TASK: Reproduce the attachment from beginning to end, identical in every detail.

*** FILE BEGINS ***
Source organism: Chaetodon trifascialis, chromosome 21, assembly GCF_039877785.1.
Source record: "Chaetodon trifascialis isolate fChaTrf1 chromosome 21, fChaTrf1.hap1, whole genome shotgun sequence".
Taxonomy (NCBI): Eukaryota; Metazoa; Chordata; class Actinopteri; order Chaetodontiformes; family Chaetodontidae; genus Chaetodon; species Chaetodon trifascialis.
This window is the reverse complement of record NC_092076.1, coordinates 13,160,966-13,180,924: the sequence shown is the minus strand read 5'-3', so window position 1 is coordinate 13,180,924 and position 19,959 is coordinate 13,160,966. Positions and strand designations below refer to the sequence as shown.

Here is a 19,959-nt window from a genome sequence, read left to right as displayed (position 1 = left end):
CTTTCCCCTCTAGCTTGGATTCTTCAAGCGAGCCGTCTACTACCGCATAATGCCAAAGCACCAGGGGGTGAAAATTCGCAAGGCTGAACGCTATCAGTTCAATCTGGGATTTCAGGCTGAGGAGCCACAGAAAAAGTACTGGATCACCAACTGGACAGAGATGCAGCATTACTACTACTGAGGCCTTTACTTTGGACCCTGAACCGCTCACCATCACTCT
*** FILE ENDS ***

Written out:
Source organism: Chaetodon trifascialis, chromosome 21, assembly GCF_039877785.1.
Source record: "Chaetodon trifascialis isolate fChaTrf1 chromosome 21, fChaTrf1.hap1, whole genome shotgun sequence".
Taxonomy (NCBI): Eukaryota; Metazoa; Chordata; class Actinopteri; order Chaetodontiformes; family Chaetodontidae; genus Chaetodon; species Chaetodon trifascialis.
This window is the reverse complement of record NC_092076.1, coordinates 13,160,966-13,180,924: the sequence shown is the minus strand read 5'-3', so window position 1 is coordinate 13,180,924 and position 19,959 is coordinate 13,160,966. Positions and strand designations below refer to the sequence as shown.

Here is a 19,959-nt window from a genome sequence, read left to right as displayed (position 1 = left end):
CTTTCCCCTCTAGCTTGGATTCTTCAAGCGAGCCGTCTACTACCGCATAATGCCAAAGCACCAGGGGGTGAAAATTCGCAAGGCTGAACGCTATCAGTTCAATCTGGGATTTCAGGCTGAGGAGCCACAGAAAAAGTACTGGATCACCAACTGGACAGAGATGCAGCATTACTACTACTGAGGCCTTTACTTTGGACCCTGAACCGCTCACCATCACTCT